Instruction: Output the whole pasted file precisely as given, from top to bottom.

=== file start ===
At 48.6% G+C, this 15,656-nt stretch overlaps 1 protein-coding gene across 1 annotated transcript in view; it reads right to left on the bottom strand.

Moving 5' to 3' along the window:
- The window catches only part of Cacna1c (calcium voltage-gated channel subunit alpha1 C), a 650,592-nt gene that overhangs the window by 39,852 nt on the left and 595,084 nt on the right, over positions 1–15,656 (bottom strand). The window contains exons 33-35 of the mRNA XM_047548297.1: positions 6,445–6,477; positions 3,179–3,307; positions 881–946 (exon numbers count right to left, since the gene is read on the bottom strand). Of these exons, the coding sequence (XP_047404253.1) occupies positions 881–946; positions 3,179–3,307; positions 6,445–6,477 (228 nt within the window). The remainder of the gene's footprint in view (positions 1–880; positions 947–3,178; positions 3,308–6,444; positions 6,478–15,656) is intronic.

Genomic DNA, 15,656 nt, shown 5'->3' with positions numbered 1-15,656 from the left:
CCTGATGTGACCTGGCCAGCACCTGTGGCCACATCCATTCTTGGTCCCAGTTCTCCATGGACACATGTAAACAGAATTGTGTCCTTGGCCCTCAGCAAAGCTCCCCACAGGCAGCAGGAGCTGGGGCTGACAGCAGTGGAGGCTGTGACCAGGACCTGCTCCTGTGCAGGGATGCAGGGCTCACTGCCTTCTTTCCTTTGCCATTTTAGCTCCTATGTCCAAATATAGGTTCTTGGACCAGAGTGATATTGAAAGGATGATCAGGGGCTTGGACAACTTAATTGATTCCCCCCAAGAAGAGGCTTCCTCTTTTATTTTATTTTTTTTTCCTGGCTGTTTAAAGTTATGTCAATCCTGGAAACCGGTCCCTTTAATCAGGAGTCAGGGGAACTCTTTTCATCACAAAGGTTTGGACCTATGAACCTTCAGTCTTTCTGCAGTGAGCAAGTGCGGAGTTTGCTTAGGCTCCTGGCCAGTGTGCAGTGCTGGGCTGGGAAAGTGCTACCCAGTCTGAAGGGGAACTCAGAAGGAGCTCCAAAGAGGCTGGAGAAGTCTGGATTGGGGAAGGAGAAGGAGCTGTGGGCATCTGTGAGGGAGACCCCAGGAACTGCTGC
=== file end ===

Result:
At 48.6% G+C, this 15,656-nt stretch overlaps 1 protein-coding gene across 1 annotated transcript in view; it reads right to left on the bottom strand.

Moving 5' to 3' along the window:
- The window catches only part of Cacna1c (calcium voltage-gated channel subunit alpha1 C), a 650,592-nt gene that overhangs the window by 39,852 nt on the left and 595,084 nt on the right, over positions 1–15,656 (bottom strand). The window contains exons 33-35 of the mRNA XM_047548297.1: positions 6,445–6,477; positions 3,179–3,307; positions 881–946 (exon numbers count right to left, since the gene is read on the bottom strand). Of these exons, the coding sequence (XP_047404253.1) occupies positions 881–946; positions 3,179–3,307; positions 6,445–6,477 (228 nt within the window). The remainder of the gene's footprint in view (positions 1–880; positions 947–3,178; positions 3,308–6,444; positions 6,478–15,656) is intronic.

Genomic DNA, 15,656 nt, shown 5'->3' with positions numbered 1-15,656 from the left:
CCTGATGTGACCTGGCCAGCACCTGTGGCCACATCCATTCTTGGTCCCAGTTCTCCATGGACACATGTAAACAGAATTGTGTCCTTGGCCCTCAGCAAAGCTCCCCACAGGCAGCAGGAGCTGGGGCTGACAGCAGTGGAGGCTGTGACCAGGACCTGCTCCTGTGCAGGGATGCAGGGCTCACTGCCTTCTTTCCTTTGCCATTTTAGCTCCTATGTCCAAATATAGGTTCTTGGACCAGAGTGATATTGAAAGGATGATCAGGGGCTTGGACAACTTAATTGATTCCCCCCAAGAAGAGGCTTCCTCTTTTATTTTATTTTTTTTTCCTGGCTGTTTAAAGTTATGTCAATCCTGGAAACCGGTCCCTTTAATCAGGAGTCAGGGGAACTCTTTTCATCACAAAGGTTTGGACCTATGAACCTTCAGTCTTTCTGCAGTGAGCAAGTGCGGAGTTTGCTTAGGCTCCTGGCCAGTGTGCAGTGCTGGGCTGGGAAAGTGCTACCCAGTCTGAAGGGGAACTCAGAAGGAGCTCCAAAGAGGCTGGAGAAGTCTGGATTGGGGAAGGAGAAGGAGCTGTGGGCATCTGTGAGGGAGACCCCAGGAACTGCTGC